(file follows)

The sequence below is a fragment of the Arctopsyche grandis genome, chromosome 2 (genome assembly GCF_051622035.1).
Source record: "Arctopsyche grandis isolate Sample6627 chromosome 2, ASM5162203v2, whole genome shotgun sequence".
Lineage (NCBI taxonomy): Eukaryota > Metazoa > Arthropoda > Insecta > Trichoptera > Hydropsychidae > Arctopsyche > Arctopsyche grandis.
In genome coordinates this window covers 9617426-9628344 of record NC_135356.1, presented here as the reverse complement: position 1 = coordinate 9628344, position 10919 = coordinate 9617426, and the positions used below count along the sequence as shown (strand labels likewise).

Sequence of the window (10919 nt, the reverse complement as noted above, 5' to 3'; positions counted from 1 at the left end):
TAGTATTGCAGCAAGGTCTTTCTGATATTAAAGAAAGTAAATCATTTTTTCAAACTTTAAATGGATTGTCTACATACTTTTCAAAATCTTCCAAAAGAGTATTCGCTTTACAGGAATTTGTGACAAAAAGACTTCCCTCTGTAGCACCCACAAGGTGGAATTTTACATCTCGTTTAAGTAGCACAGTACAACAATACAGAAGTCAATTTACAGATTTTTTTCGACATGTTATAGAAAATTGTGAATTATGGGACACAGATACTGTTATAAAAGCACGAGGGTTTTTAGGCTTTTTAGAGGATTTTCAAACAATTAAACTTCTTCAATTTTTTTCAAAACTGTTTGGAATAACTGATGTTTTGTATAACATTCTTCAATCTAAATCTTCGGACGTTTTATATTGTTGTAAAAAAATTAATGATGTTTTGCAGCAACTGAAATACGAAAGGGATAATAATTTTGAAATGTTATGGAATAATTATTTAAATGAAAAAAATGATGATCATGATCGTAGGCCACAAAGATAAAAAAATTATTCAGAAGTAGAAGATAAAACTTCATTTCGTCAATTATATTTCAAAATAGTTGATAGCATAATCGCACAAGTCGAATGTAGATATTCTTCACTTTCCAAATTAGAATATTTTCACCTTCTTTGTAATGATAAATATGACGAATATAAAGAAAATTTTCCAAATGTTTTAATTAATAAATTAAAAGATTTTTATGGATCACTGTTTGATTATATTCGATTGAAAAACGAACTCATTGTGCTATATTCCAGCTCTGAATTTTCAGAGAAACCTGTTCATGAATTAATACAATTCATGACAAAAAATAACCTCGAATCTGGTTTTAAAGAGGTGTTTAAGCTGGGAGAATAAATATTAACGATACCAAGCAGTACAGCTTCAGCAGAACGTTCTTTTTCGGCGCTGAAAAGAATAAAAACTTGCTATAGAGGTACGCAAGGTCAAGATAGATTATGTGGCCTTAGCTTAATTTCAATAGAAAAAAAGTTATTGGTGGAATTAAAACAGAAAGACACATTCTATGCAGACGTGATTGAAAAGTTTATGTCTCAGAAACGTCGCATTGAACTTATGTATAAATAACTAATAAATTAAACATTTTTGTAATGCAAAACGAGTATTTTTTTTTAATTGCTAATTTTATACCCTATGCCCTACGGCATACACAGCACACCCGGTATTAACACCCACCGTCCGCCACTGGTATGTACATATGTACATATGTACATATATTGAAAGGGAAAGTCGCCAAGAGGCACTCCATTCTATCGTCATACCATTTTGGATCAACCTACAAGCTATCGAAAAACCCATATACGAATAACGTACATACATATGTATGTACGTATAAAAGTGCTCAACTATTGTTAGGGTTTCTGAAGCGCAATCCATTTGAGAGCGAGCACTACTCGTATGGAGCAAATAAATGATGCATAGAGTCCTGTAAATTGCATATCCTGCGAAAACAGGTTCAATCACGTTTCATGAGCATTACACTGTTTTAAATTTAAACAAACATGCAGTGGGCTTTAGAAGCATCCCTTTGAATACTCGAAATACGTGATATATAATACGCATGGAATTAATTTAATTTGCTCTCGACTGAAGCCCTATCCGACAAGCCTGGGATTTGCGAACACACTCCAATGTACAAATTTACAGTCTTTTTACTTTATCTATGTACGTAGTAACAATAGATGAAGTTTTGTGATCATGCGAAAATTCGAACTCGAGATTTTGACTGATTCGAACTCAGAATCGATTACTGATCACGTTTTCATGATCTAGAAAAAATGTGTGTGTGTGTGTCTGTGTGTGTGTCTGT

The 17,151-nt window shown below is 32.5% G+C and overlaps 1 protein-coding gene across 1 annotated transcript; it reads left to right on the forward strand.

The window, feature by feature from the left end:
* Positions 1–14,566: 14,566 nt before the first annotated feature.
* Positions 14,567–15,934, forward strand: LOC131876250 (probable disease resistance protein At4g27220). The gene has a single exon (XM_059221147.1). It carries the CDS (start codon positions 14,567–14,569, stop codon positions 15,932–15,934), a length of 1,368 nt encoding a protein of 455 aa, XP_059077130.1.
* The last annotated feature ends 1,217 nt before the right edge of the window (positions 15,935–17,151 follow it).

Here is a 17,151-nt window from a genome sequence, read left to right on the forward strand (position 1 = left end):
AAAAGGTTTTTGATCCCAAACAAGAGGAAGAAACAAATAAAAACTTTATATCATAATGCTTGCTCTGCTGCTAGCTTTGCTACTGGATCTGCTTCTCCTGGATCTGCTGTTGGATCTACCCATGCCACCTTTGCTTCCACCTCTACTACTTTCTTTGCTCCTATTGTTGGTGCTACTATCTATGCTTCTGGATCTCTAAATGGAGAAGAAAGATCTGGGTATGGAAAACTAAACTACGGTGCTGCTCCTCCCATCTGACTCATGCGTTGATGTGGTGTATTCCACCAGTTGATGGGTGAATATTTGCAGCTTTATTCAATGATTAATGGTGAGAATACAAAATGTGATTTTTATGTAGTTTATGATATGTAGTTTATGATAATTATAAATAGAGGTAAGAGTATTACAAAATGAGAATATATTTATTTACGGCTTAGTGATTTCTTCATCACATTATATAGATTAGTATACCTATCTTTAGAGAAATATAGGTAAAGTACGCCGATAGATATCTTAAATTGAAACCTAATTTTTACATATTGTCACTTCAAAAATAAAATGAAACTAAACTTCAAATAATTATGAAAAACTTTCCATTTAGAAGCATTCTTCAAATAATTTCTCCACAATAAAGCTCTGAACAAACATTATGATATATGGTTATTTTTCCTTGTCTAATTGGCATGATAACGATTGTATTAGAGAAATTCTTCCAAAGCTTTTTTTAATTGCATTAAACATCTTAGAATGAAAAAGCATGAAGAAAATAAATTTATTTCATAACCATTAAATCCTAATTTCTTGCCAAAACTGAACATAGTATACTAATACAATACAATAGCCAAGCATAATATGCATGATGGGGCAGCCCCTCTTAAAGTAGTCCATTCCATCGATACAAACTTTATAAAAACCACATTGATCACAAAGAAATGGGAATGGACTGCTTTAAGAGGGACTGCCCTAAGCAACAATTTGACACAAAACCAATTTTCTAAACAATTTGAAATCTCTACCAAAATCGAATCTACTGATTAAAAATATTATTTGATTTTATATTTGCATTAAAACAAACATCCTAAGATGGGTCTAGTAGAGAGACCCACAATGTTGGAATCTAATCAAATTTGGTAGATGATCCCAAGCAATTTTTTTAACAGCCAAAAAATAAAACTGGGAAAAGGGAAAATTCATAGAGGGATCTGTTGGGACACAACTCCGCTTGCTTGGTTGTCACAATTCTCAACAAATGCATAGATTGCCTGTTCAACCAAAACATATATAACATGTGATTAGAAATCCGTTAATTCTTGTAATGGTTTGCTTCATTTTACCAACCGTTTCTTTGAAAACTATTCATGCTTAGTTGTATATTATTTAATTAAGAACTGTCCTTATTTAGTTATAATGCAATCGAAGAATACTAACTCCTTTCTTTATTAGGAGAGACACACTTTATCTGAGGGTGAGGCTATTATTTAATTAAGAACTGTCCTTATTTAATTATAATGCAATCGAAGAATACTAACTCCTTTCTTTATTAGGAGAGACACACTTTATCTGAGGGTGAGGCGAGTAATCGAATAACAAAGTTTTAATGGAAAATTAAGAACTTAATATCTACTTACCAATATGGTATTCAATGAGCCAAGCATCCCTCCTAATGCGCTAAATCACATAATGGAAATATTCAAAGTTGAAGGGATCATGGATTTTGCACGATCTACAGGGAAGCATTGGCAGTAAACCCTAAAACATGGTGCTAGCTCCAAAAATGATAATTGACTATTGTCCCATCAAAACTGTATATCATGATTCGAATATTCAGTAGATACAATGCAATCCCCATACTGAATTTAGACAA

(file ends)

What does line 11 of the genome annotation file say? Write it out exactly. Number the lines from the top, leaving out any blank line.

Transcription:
* The last annotated feature ends 1,217 nt before the right edge of the window (positions 15,935–17,151 follow it).